Kemp: Judges and courtroom staff eligible for COVID-19 vaccine

Responding to a backlog of court cases in Georgia that built up since the judicial state of emergency issued in 2020, Georgia Gov. Brian Kemp is making judges and courtroom staff eligible for COIVD-19 vaccines, effective Tuesday.

"We believe it is vital to get the third branch of state government back operating smoothly and safely," Kemp said."We will be moving quickly ... to expand criteria in order to ensure we don't have vaccines sitting on a shelf or in a freezer somewhere."

COVID-19 vaccine eligibility is now open to Georgians ages 55 and older and residents with a list of high-risk health conditions. Some essential professionals are eligible such as healthcare industry workers and educators. Kemp urged all eligible Georgians to make an appointment to be vaccinated. 

Kathleen Toomey, Commissioner of the Georgia Department of Public Health, pointed to a decrease in nursing home outbreaks as an encouraging sign the COIVD-19 vaccine is working. 

"There's a lot of availability now," she said. "This is going to be our freedom in Georgia, to be able to get back to the Georgia we want to be."

Georgia Gov. Brian Kemp gives an update on COVID-19 vaccine distribution across the state March 16, 2020.

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Kemp remarked on some vaccine hesitancy he's noticed in areas of southern Georgia. He said the demand for the vaccine is lower south of Columbus, Macon and Augusta. 

Kemp urged hesitant Georgians to speak to healthcare providers regarding risks.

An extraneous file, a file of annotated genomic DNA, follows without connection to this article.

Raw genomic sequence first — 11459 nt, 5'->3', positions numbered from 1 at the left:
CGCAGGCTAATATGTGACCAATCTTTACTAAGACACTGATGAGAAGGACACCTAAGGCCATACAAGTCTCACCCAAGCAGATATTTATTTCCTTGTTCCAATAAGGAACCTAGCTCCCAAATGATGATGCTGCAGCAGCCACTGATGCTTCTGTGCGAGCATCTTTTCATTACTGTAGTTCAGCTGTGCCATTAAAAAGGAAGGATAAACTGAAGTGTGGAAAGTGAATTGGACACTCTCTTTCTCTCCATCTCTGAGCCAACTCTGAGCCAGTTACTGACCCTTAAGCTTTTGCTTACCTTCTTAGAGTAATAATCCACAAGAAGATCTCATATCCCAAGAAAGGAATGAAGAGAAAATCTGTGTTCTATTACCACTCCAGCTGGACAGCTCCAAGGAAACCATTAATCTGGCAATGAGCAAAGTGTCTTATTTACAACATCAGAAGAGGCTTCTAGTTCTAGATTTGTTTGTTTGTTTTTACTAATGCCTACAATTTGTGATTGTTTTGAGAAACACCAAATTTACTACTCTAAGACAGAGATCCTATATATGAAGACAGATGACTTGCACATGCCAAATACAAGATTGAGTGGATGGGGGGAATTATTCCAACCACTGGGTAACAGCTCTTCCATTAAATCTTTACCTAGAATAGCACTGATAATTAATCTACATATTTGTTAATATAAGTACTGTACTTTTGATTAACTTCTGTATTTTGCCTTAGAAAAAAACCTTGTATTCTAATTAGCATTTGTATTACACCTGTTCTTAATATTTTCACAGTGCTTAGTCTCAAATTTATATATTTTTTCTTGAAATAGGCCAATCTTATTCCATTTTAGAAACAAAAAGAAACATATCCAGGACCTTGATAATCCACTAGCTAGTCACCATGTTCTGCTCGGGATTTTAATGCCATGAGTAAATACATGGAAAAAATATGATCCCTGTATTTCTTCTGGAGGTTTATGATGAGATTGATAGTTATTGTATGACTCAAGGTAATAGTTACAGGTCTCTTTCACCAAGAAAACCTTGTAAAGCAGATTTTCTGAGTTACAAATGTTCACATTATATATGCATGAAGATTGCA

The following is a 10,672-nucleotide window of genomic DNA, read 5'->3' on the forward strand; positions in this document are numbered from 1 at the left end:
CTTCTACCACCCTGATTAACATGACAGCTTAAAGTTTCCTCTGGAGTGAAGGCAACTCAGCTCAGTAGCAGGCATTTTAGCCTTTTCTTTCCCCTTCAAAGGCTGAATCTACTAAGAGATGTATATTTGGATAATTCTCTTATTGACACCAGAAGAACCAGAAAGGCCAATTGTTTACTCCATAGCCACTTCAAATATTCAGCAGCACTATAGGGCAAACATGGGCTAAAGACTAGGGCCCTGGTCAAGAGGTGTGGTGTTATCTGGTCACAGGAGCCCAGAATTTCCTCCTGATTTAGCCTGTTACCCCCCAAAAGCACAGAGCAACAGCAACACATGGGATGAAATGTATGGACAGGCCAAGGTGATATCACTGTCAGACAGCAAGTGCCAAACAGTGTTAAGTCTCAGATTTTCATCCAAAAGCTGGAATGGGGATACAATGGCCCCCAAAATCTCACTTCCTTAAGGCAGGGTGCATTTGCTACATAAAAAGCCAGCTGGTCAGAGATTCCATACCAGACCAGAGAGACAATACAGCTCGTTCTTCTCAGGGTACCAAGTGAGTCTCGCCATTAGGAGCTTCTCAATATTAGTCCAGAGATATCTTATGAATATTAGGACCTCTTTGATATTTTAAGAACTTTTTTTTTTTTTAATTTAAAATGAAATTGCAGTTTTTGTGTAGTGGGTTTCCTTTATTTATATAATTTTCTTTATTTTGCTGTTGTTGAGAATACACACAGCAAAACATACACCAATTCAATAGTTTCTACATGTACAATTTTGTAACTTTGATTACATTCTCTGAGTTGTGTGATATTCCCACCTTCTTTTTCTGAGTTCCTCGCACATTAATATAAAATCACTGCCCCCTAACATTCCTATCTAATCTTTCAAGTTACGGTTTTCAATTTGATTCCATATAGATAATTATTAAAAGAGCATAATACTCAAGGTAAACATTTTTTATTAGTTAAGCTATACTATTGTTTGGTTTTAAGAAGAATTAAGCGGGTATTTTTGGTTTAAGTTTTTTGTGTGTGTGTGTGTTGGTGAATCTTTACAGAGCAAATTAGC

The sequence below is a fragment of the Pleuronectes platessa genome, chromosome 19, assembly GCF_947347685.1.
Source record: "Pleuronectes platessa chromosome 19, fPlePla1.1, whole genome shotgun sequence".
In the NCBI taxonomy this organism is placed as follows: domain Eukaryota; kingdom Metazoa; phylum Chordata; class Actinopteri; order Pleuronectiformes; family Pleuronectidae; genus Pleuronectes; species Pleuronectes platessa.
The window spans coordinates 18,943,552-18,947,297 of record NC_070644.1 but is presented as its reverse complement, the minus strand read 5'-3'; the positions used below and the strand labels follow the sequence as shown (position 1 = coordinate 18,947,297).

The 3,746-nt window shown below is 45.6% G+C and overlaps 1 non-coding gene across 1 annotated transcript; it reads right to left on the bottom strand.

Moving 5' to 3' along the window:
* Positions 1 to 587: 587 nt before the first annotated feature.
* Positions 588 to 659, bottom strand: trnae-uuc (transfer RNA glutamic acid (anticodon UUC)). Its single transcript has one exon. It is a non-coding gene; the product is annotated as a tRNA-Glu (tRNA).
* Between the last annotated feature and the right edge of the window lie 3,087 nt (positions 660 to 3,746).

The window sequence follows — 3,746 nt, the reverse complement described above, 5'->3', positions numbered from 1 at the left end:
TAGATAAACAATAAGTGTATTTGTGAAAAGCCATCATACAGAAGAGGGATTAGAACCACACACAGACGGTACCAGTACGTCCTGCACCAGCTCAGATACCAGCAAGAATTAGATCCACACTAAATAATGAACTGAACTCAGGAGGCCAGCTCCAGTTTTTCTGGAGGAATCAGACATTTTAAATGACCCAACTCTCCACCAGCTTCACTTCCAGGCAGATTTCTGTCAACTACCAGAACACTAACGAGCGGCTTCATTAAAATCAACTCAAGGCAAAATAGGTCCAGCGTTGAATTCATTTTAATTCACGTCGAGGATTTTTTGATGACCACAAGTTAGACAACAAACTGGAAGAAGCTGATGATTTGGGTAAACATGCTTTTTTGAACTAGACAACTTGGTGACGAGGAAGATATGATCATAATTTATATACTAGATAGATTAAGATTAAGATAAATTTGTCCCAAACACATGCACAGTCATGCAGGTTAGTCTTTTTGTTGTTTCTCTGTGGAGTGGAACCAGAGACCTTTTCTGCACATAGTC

"It is safe, it is very effective," Kemp said.

Kemp said his office is receiving reports of vaccine providers holding doses to ensure there is enough supply for second-dose appointments. Georgia will begin to prioritize COVID-19 vaccine allocation to providers based on inventory and data that reports the efficiency of distribution. The effort is to coerce providers not to withhold doses.

Kemp said his office issued a letter to COVID-19 vaccine providers on Tuesday instructing them to utilize no less than 80% of their weekly allocation of first doses within seven days of receiving those doses. Providers are now responsible for reporting doses within 24 hours of administration, Kemp said. 

"The Biden Administration continues to provide consistent vaccine distribution information with the state, so there is no reason for providers to withhold doses," Kemp said.

RELATED: Georgia seniors still struggling to get vaccine ahead of eligibility expansion

Kemp said Georgia is expecting an increase in vaccine supply around March 29. This week, Georgia received 458,000 vaccines for first and second doses including 11,500 doses of the single-dose Johnson & Johnson vaccine. Kemp said he and First Lady Marty Kemp plan to get vaccinated this week. He encouraged all eligible Georgians to do the same. 

James Stallings, Georgia Emergency Management Agency Director, said Georgias that the state's mass vaccination sites are administering doses by appointment only on

Gov. Kemp also reported that about 250,000 shots were administered in Georgia through the Federal Retail Pharmacy Program for COVID-19 Vaccination.

He said his team worked with the CDC to find those doses that were given out but were not reported by the feds or the state.

Kemp maintained the state is one of the leaders in vaccinating the population most vulnerable to COIVD-19. Kemp said one million seniors have had at least one dose.

"I'm not worried about politics. I'm worried about following the science and the data... and ensuring that these individuals have access to the vaccination program," Kemp said.

RELATED: Gov. Kemp visits Walgreens pop-up vaccine clinic at DeKalb church

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